United States – Certain Country of Origin Labelling (COOL) Requirements (WT/DS384 and WT/DS386)

Third Party Oral Statement of Australia

Geneva

15 September 2010

A. INTRODUCTION

Mr Chairman, members of the Panel.

1. Thank you for the opportunity to present Australia's views on this dispute, which raises important issues of legal interpretation. Australia highlighted some of these issues in its written submission. We will not repeat all of those arguments today.

2. Instead, in this statement we will identify some of the key questions which Australia believes the Panel should address in relation to the claims by Canada and Mexico that the US COOL measure is inconsistent with Articles 2.1 and 2.2 of the TBT Agreement; and in relation to the arguments put by the United States to the contrary.

3. Whilst noting the claims of Canada and Mexico extend beyond Articles 2.1 and 2.2, Australia has chosen to focus on these articles, and on these questions, because many of the questions have not yet been specifically addressed by a panel or the Appellate Body.

B. QUESTIONS FOR THE PANEL'S CONSIDERATION

(a) What is the nature of the COOL measure?

4. Canada and Mexico have broadly identified the COOL measure to encompass a number of individual measures, which together make up the measure at issue in these proceedings.

5. Australia submits that the Panel must decide whether the COOL measure, as identified by Canada and Mexico, is a measure for the purposes of dispute settlement under the DSU and a technical regulation for the purposes of the TBT Agreement.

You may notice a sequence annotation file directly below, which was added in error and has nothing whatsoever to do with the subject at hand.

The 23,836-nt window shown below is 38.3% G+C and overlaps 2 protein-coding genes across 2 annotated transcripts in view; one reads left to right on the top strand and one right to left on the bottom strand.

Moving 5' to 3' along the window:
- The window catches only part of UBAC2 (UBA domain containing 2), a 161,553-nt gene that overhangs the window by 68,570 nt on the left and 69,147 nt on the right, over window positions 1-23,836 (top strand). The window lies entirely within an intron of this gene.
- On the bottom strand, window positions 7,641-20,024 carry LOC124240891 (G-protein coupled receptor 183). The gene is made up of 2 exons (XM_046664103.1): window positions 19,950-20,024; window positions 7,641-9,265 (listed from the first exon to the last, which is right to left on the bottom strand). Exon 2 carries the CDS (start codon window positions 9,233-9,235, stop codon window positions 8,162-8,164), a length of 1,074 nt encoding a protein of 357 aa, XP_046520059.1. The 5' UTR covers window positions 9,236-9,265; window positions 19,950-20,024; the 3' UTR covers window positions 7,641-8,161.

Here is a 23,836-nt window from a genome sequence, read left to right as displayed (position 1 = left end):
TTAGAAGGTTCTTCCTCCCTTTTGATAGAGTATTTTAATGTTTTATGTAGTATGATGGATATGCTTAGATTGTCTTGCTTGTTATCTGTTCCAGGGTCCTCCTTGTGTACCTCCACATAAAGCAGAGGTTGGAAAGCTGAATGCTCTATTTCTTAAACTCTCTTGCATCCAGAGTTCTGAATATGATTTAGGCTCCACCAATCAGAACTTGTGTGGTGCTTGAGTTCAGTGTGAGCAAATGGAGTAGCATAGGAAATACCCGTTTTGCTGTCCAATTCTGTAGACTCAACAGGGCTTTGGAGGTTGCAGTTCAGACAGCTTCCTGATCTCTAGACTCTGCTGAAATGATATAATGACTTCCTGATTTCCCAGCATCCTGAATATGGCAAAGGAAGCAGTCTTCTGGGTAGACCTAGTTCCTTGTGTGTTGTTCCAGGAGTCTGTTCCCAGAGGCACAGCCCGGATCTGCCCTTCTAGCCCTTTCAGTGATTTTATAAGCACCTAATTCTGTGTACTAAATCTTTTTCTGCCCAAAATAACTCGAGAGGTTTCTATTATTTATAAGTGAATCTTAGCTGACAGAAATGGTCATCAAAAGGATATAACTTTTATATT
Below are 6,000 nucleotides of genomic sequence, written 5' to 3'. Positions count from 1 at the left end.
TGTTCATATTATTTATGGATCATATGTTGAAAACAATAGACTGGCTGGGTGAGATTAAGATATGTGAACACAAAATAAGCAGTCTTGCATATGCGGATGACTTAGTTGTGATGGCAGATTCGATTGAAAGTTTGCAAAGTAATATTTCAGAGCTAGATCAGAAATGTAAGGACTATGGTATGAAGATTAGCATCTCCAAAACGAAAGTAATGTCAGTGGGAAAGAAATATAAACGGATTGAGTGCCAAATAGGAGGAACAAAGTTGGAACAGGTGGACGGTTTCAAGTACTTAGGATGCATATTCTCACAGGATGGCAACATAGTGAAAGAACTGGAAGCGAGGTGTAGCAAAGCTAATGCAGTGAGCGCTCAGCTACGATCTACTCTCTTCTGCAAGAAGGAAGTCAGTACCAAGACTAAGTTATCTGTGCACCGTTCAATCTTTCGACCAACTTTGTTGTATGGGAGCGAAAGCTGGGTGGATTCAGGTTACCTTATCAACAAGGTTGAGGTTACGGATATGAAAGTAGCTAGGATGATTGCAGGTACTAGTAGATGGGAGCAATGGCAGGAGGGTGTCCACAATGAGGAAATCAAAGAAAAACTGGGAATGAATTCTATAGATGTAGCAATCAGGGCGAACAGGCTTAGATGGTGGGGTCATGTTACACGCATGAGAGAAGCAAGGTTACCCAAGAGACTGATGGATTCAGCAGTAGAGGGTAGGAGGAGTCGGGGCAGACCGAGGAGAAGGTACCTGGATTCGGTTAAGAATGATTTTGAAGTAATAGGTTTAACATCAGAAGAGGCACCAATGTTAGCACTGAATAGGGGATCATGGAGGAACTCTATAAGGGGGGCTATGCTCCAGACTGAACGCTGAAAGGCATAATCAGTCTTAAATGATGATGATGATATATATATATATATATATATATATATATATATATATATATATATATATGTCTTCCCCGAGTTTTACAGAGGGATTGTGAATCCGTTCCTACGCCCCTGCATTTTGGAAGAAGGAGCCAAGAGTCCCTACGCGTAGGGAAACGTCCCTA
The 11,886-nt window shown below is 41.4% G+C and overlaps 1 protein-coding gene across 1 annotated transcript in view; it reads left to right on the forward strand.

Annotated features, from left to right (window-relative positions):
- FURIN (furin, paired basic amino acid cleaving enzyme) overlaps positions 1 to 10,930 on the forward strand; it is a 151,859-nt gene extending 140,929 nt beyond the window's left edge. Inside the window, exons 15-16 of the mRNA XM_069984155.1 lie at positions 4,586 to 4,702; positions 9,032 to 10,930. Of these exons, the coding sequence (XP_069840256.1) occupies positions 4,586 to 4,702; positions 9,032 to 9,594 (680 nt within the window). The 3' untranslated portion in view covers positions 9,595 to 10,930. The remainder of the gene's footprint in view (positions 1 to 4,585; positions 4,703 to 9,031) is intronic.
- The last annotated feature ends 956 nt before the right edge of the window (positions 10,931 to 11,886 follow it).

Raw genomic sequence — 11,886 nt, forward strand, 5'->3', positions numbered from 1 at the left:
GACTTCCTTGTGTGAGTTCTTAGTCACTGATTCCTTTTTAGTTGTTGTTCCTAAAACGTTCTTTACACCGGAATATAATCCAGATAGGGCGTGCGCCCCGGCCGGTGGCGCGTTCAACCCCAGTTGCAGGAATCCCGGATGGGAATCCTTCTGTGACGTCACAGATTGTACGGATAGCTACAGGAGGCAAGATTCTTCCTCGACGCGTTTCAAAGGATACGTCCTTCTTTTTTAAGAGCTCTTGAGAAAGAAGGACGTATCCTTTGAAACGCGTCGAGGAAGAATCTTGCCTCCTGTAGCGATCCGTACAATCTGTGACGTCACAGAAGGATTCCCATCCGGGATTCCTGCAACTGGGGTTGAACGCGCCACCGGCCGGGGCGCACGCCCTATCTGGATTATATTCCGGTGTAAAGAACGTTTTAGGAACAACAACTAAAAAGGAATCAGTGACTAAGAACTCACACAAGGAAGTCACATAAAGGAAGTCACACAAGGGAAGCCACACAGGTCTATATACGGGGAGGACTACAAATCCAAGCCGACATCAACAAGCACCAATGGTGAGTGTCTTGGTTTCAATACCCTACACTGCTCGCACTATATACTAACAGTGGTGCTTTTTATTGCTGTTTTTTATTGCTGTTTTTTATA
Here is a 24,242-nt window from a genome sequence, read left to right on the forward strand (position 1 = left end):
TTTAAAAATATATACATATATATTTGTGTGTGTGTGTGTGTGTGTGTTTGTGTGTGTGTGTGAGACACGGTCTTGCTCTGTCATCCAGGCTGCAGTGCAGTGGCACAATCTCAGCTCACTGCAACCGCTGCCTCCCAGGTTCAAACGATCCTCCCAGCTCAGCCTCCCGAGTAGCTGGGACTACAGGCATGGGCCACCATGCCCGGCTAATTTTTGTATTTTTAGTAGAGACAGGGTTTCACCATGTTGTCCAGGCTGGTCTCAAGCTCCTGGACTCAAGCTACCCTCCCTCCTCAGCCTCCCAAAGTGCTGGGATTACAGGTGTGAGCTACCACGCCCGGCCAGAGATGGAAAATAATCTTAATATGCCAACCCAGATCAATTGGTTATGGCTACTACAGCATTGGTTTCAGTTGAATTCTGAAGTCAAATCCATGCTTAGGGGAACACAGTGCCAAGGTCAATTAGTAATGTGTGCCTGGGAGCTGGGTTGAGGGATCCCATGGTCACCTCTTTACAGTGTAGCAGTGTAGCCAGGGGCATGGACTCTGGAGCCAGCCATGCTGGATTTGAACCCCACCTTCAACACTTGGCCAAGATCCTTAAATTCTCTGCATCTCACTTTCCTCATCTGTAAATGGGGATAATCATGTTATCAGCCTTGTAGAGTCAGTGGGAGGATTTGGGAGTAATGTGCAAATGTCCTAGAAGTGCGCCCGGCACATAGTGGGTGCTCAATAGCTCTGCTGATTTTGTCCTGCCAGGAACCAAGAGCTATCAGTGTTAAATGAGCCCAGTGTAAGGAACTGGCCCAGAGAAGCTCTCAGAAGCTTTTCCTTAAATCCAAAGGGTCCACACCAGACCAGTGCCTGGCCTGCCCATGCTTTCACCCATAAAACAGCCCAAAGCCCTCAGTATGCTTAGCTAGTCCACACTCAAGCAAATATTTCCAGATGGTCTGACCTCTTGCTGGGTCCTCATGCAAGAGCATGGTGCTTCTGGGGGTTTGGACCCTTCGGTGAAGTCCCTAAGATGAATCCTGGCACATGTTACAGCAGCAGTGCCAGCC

6. Of particular interest in this calculus, is the Panel's characterisation of the so-called Vilsack Letter, sent by US Secretary of Agriculture Thomas J. Vilsack to Industry Representatives on 20 February 2009.

7. In Australia's view, the Vilsack Letter is an act directly attributable to the executive of a WTO Member, and therefore, consistent with the Appellate Body's comments in US – Corrosion-Resistant Steel Sunset Review, challengeable in WTO dispute settlement proceedings. The letter is an official document that sets out in detail the official position of the US Department of Agriculture as mandated by the Secretary of that department and is characterised by the Secretary as representing the will of the US Congress.

8. For the purposes of the definition of a technical regulation in Annex 1 of the TBT Agreement, a further consideration is whether the Vilsack Letter is a mandatory element of the COOL measure. This issue is addressed by Mexico in its submission. Australia notes the argument by the United States that compliance with the Vilsack Letter is in fact voluntary. However, Australia believes that none of the factors set out by the United States in support of this contention are necessarily determinative of whether the Vilsack Letter is in fact mandatory, or "binding or compulsory". Nor is the US Department of Agriculture's characterisation determinative. Rather, the critical question for the Panel to examine is whether industry views the letter as mandating action.

(b) To what products does the COOL measure relate?

9. Canada and Mexico have based their claims under Article 2.1 of the TBT Agreement (and Article III:4 of GATT 1994) on an analysis of 'like product' between Canadian and Mexican live cattle on the one hand, and US live cattle on the other; and between Canadian and US live hogs.